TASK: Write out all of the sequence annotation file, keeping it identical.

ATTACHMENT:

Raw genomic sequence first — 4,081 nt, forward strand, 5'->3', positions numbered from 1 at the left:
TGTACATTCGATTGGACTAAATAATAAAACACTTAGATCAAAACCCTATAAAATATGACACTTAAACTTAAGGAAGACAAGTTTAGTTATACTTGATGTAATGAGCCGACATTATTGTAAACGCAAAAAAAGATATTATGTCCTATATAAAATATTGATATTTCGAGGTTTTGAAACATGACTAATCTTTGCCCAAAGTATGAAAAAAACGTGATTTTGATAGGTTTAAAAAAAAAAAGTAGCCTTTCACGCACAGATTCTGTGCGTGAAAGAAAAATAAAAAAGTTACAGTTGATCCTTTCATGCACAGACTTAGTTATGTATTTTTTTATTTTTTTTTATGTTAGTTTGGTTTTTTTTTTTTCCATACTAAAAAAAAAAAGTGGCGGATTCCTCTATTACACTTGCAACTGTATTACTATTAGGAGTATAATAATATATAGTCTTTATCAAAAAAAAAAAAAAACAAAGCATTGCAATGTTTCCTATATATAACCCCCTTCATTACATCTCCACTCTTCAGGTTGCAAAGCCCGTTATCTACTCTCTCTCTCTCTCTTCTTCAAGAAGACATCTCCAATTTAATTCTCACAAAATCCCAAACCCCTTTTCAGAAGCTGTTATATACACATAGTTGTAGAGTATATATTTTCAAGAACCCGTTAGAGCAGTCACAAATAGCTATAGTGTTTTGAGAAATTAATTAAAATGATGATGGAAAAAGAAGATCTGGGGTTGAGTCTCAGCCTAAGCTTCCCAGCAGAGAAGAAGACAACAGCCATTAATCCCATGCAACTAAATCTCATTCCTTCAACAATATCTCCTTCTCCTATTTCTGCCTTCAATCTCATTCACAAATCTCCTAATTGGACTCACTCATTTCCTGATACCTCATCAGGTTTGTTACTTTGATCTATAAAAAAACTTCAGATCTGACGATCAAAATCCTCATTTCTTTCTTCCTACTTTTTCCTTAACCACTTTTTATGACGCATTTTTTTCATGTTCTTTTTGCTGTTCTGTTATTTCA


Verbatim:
Raw genomic sequence first — 4,081 nt, forward strand, 5'->3', positions numbered from 1 at the left:
TGTACATTCGATTGGACTAAATAATAAAACACTTAGATCAAAACCCTATAAAATATGACACTTAAACTTAAGGAAGACAAGTTTAGTTATACTTGATGTAATGAGCCGACATTATTGTAAACGCAAAAAAAGATATTATGTCCTATATAAAATATTGATATTTCGAGGTTTTGAAACATGACTAATCTTTGCCCAAAGTATGAAAAAAACGTGATTTTGATAGGTTTAAAAAAAAAAAGTAGCCTTTCACGCACAGATTCTGTGCGTGAAAGAAAAATAAAAAAGTTACAGTTGATCCTTTCATGCACAGACTTAGTTATGTATTTTTTTATTTTTTTTTATGTTAGTTTGGTTTTTTTTTTTTCCATACTAAAAAAAAAAAGTGGCGGATTCCTCTATTACACTTGCAACTGTATTACTATTAGGAGTATAATAATATATAGTCTTTATCAAAAAAAAAAAAAAACAAAGCATTGCAATGTTTCCTATATATAACCCCCTTCATTACATCTCCACTCTTCAGGTTGCAAAGCCCGTTATCTACTCTCTCTCTCTCTCTTCTTCAAGAAGACATCTCCAATTTAATTCTCACAAAATCCCAAACCCCTTTTCAGAAGCTGTTATATACACATAGTTGTAGAGTATATATTTTCAAGAACCCGTTAGAGCAGTCACAAATAGCTATAGTGTTTTGAGAAATTAATTAAAATGATGATGGAAAAAGAAGATCTGGGGTTGAGTCTCAGCCTAAGCTTCCCAGCAGAGAAGAAGACAACAGCCATTAATCCCATGCAACTAAATCTCATTCCTTCAACAATATCTCCTTCTCCTATTTCTGCCTTCAATCTCATTCACAAATCTCCTAATTGGACTCACTCATTTCCTGATACCTCATCAGGTTTGTTACTTTGATCTATAAAAAAACTTCAGATCTGACGATCAAAATCCTCATTTCTTTCTTCCTACTTTTTCCTTAACCACTTTTTATGACGCATTTTTTTCATGTTCTTTTTGCTGTTCTGTTATTTCA